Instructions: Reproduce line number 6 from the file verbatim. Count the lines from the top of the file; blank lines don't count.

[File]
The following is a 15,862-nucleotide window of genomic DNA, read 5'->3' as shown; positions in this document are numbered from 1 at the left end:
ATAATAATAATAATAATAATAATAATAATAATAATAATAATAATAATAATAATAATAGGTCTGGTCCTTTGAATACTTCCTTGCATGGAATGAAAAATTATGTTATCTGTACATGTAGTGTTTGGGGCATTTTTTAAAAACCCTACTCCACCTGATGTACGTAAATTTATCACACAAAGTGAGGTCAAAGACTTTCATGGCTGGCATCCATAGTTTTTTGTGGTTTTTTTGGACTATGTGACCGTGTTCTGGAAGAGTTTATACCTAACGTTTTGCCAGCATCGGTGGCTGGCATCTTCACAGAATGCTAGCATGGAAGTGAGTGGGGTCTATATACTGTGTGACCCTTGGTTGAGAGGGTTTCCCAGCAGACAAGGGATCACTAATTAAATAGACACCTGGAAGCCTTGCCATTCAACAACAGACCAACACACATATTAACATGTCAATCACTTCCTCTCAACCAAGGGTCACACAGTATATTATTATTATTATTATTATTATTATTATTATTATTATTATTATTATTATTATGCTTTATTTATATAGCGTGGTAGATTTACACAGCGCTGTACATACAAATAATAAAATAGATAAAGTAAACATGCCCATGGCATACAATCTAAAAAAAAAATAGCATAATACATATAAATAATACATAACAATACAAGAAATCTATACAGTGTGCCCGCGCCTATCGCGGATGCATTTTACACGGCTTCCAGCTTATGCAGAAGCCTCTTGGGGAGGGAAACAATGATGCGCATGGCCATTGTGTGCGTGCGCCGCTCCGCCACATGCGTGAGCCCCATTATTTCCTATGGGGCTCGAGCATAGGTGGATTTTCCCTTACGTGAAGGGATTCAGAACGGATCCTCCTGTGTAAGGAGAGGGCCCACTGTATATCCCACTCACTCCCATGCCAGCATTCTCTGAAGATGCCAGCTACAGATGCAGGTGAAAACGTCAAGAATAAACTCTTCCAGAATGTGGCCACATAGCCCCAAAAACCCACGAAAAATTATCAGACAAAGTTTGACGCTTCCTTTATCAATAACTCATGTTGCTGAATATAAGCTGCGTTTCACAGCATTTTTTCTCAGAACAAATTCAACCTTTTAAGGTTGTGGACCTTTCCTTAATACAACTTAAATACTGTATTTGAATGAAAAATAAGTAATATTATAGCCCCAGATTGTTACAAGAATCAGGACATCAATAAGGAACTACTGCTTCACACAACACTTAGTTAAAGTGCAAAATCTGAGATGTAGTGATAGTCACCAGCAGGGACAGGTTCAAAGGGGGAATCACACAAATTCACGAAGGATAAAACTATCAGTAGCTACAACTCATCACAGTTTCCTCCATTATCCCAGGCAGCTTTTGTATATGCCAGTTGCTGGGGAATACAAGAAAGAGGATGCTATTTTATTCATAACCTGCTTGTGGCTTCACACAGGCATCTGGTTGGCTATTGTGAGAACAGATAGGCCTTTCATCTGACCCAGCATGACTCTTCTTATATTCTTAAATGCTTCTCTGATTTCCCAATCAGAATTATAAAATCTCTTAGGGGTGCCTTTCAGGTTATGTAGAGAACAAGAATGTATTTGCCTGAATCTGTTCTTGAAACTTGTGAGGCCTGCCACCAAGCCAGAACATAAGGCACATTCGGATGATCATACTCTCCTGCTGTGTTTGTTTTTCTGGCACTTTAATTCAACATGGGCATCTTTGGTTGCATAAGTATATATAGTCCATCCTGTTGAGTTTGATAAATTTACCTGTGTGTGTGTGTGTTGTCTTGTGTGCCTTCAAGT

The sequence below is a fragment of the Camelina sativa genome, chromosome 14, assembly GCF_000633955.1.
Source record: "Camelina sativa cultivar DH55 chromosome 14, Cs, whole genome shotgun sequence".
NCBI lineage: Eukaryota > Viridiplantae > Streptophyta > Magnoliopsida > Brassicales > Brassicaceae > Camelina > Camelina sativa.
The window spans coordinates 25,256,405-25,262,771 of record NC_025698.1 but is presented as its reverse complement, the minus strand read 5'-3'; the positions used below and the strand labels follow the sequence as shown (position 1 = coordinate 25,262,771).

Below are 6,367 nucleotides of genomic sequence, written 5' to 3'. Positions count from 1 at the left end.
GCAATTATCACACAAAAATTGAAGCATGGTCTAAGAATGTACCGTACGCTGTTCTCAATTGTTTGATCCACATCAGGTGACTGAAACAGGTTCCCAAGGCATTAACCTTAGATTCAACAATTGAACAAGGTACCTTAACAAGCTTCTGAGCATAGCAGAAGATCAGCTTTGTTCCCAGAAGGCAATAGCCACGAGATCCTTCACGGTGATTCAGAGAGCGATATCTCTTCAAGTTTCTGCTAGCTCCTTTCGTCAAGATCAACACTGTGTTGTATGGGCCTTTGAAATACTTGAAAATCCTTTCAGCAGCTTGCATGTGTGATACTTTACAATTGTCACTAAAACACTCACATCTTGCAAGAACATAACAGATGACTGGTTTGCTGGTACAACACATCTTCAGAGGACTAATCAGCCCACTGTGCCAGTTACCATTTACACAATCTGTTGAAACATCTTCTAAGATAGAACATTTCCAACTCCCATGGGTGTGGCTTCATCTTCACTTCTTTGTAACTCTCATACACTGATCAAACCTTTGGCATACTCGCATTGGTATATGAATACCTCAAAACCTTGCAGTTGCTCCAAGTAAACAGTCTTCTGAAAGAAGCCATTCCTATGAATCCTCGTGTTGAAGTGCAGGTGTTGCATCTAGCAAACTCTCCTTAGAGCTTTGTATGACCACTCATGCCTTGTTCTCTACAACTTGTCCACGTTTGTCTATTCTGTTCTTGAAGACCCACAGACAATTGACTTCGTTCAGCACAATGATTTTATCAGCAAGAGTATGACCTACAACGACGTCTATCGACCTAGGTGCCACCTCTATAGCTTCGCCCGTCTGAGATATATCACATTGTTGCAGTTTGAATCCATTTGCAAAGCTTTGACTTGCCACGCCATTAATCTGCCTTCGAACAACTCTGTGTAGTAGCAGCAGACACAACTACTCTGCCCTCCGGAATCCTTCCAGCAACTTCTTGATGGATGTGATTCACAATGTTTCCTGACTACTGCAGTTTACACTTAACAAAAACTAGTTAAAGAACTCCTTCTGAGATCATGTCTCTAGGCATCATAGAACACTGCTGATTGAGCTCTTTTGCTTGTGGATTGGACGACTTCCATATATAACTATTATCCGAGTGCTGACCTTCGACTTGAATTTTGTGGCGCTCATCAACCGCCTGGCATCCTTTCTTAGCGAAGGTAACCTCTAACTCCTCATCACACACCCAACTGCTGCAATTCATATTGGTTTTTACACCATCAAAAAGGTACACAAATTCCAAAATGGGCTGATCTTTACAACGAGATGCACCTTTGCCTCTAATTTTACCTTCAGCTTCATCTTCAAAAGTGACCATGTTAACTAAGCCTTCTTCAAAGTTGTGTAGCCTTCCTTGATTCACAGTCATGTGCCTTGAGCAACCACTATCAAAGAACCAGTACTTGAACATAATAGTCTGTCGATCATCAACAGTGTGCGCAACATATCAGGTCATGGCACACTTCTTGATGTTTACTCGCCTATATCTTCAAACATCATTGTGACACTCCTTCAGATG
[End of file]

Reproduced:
The window spans coordinates 25,256,405-25,262,771 of record NC_025698.1 but is presented as its reverse complement, the minus strand read 5'-3'; the positions used below and the strand labels follow the sequence as shown (position 1 = coordinate 25,262,771).